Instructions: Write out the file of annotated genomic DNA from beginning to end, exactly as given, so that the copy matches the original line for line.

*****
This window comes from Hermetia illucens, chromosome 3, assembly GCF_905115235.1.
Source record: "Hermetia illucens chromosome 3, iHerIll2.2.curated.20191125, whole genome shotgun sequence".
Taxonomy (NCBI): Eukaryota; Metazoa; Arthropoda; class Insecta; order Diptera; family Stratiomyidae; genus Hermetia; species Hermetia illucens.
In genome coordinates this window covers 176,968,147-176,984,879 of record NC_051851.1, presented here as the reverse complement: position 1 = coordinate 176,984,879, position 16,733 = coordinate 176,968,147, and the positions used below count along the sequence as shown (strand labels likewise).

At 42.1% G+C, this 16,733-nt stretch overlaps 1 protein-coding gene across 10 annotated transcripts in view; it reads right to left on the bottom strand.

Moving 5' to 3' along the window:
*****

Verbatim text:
This window comes from Hermetia illucens, chromosome 3, assembly GCF_905115235.1.
Source record: "Hermetia illucens chromosome 3, iHerIll2.2.curated.20191125, whole genome shotgun sequence".
Taxonomy (NCBI): Eukaryota; Metazoa; Arthropoda; class Insecta; order Diptera; family Stratiomyidae; genus Hermetia; species Hermetia illucens.
In genome coordinates this window covers 176,968,147-176,984,879 of record NC_051851.1, presented here as the reverse complement: position 1 = coordinate 176,984,879, position 16,733 = coordinate 176,968,147, and the positions used below count along the sequence as shown (strand labels likewise).

At 42.1% G+C, this 16,733-nt stretch overlaps 1 protein-coding gene across 10 annotated transcripts in view; it reads right to left on the bottom strand.

Moving 5' to 3' along the window: